Magnetics Business & Technology - Winter 2013 - (Page 12)

RESEARCH & DEVELOPMENT JILA Physicists Create 'Crystal' of Spin-Swapping Ultracold Gas Molecules Physicists at JILA have created a crystal-like arrangement of In the latest experiment, about 20,000 molecules were trapped ultracold gas molecules that can swap quantum "spin" proper- in an optical lattice, an ordered pattern that looks like a stack of ties with nearby and distant partners. The novel structure might egg cartons created by intersecting laser beams. The lattice was be used to simulate or even only partly filled, with about invent new materials that one molecule per every 10 derive exotic properties lattice wells. The lattice supfrom quantum spin behavpressed the molecules' travel ior, for electronics or other and chemical reactions, alpractical applications. lowing their internal properThe JILA experiment is ties to guide interactions. the first to record ultracold The JILA team used migas molecules exchanging crowave pulses to manipuspins at a distance, a belate the molecules' spins, or havior that may be similar natural rotations around an to that of intriguing solids axis, similar to a spinning such as "frustrated" magtop, to create a "superposinets with competing intion" of two opposite spins ternal forces, or high-temat the same time. Scientists perature superconductors, then observed oscillating which transmit electricity patterns in the average spin without resistance. The reof all the molecules, as well sults build on the same Illustration of the interaction energies between ultracold potassium-rubidium as a falloff or decay in the JILA team's prior creation molecules trapped in a lattice made of intersecting laser beams. The colors indicate spin signal over time, indiof the first molecular quan- each molecule's interaction with the molecule located in the center of the lattice cating the molecules were tum gases and demonstra- (green), for a specific magnetic-field direction (purple arrow). Blue indicates at- swapping spins. tractive interactions, and red indicates repulsive interactions. Darker colors inditions of ultracold chemistry. cate higher interaction energy. Credit: Covey/JILA Scientists calculated the JILA is a joint institute interaction energy that each of the National Institute of molecule experiences with Standards and Technology (NIST) and the University of Colo- all other molecules in the lattice, with the energy intensity derado Boulder. pending on the distance and angle between pairs (see graphic). "One of the main thrusts for our cold molecules research was JILA theorist Ana Maria Rey's modeling of spin oscillations and to realize this interaction, so this is a major breakthrough," NIST/ time periods agreed with the experimental measurements. Ye said JILA Fellow Jun Ye said. "We can now explore very exotic new the spin-swapping interactions entangle the molecules, a signaphases of quantum systems." ture feature of the quantum world that links the properties of NIST/JILA Fellow Deborah Jin points out that "these interac- physically separated particles. tions are advantageous for creating models of quantum magneThe results are expected to open up a new field in which scientism because they do not require the molecules to move around" tists create customized molecular spin models in solid-like structhe crystal structure. tures held in place by the lattice. JILA scientists plan to fill the The JILA crystal has advantages over other experimental lattice more fully and add an external electric field to increase the quantum simulators, which typically use atoms. Molecules, variety of spin models that can be created. made of two or more atoms, have a broader range of properties, The research was funded by NIST, the National Science Founand thus, might be used to simulate more complex materials. Jin dation, the Air Force Office of Scientific Research, the Army and Ye are especially interested in using the structure to create Research Office, the Department of Energy and the Defense Adnew materials not found in nature. An example might be topo- vanced Research Projects Agency. logical insulators, a hot topic in physics, which might transmit data encoded in various spin patterns in future transistors, sensors or quantum computers. The molecules used in the JILA experiments are made of one potassium atom bonded to one rubidium atom. The molecules Send industry news & product releases to Heather Williams are polar, with a positive electric charge at the rubidium end at and a negative charge at the potassium end. This feature means the molecules can interact strongly and can be controlled with electric fields. 12 Magnetics Business & Technology * Winter 2013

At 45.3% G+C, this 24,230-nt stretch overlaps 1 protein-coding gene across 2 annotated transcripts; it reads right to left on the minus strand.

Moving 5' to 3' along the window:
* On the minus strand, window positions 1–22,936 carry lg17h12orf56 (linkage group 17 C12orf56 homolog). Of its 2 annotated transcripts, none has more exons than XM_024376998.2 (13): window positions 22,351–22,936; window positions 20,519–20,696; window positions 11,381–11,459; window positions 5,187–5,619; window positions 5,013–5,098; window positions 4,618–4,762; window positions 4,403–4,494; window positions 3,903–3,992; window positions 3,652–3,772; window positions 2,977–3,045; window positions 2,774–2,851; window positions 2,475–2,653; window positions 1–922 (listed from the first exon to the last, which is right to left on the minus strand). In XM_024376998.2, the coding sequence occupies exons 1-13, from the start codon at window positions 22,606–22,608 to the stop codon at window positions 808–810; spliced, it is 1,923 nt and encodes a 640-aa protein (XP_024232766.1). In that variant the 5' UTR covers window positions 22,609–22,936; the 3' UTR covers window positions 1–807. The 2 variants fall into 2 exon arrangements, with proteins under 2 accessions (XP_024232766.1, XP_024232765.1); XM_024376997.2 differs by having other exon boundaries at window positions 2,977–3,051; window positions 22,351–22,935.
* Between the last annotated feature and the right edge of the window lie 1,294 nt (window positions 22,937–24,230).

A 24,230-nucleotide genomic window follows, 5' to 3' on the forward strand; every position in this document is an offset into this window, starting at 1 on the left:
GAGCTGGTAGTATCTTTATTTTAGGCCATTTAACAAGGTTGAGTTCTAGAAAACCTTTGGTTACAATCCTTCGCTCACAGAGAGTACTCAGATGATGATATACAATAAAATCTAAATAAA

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Magnetics Business & Technology - Winter 2013